Read Part 2/6: Building a Project Schedule the Best Case/Worst Case Way
Let’s start with a little pop quiz: What do all of the projects you’re managing have in common?
Answer (for most teams): The people doing the work!
Multi-project scheduling is where the rubber hits the road in project management. In most systems, you have a “project file” for each distinct project you’re working on. Those systems work by having you create “deterministic” schedules (i.e., YOU tell the system the start/end dates and/or durations of each task.) This seems great at first, because you can make the schedule “look” however you want (very comforting when you’re just trying to get a plan on paper).
But beware: those deterministic project schedules have some hidden pitfalls. First, they don’t generally talk to each other. In other words, when calculating Project A, the project system doesn’t take into account the work that team members are doing on Project B. (Or, if it does, it’s extremely complicated to manage.)
The result? Highly unrealistic and uninformed schedules. Second, you have to manually update each schedule when something on a project with a shared resource slips, changes, or is added. Who can manage that web of complexity across multiple files?
In LiquidPlanner, all projects are shown in a single view, and they’re always scheduled taking shared resources into account. Scheduling those overlapping sets of work sounds tricky, right? Actually, it’s simple. To get the best schedule, have teams focus on what’s important. (As it turns out, that how most of us think and act anyway.) In practice, we call it priority-based project scheduling.
Here’s how it works in a nutshell: Projects that are the most important to the organization should be done first, because they either provide the most direct value in terms of revenue, or they are strategic in nature (i.e., pressingly urgent to a key customer.)
To get a multi-project schedule in minutes, just put your projects in priority order. All it requires is that the tasks in the project are assigned and estimated to the people who will do the work. Then LiquidPlanner calculates your expected start/end dates for you. In other words, the scheduling engine calculates when you’ll be able to complete projects (hint: less work for you!)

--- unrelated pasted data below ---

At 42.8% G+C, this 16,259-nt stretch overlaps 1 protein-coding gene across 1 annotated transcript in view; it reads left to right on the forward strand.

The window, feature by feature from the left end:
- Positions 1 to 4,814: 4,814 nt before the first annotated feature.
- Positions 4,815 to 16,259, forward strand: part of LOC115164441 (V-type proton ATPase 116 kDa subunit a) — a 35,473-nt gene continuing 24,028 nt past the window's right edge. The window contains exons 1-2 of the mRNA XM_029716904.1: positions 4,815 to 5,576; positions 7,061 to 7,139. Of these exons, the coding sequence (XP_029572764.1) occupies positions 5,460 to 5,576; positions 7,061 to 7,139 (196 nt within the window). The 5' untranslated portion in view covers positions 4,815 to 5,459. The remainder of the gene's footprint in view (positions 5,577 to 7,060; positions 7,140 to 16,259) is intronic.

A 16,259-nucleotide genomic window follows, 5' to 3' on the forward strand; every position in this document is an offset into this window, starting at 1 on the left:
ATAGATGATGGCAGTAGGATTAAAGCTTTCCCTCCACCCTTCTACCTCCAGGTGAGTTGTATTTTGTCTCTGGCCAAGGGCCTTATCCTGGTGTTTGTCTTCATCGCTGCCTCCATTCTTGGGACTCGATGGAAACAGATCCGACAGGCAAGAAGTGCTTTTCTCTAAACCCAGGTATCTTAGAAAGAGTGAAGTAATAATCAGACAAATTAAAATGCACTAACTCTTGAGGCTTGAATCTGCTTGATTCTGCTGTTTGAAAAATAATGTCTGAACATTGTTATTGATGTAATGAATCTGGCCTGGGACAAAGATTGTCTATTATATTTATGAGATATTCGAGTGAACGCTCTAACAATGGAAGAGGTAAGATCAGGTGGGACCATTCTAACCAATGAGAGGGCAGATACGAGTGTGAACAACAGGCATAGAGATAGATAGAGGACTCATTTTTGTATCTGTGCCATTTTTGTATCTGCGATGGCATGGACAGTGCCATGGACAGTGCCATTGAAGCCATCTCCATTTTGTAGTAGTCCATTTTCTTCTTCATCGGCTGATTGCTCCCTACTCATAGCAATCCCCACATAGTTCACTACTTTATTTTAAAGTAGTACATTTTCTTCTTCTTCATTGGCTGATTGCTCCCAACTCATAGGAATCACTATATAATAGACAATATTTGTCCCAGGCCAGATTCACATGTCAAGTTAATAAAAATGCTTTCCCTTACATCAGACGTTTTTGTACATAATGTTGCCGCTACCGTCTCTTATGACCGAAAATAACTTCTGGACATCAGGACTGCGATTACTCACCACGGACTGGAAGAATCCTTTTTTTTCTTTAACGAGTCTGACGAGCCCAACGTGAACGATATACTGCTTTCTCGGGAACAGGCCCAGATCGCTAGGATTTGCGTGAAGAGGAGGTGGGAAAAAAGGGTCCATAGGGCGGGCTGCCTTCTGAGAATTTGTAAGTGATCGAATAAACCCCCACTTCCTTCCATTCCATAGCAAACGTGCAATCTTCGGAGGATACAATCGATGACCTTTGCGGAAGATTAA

Most teams don’t work on a single project at a time; individuals and managers are juggling multiple concurrent projects or major subprojects on a daily basis. It follows that delays, overruns, or other unanticipated changes to a single project’s schedule impact the schedules of other projects where there is resource overlap.
When multiple concurrent projects are in play, use more granular ordering (of individual tasks) to reflect each person’s priorities. This is basically like making a to-do list for each of your team members. (What’s easier than that?) The cool thing is that because all the projects are tied together, you can see how they impact each other. For example, if Joe has to work on an urgent Project B task, it will push out Project A. And you can see this instantly and automatically!
As long as people keep their progress updated on a relatively frequent basis, you get meaningful insights into the resource pool’s capacity in real-time. And by prioritizing projects and deriving the project schedule from the priority order, teams can achieve the highest return on their investment of time.
If you found this article helpful, there’s more. Learn how to take your project management skills to the next level. Download the eBook, “5 Practical Habits for Today’s Project Manager.”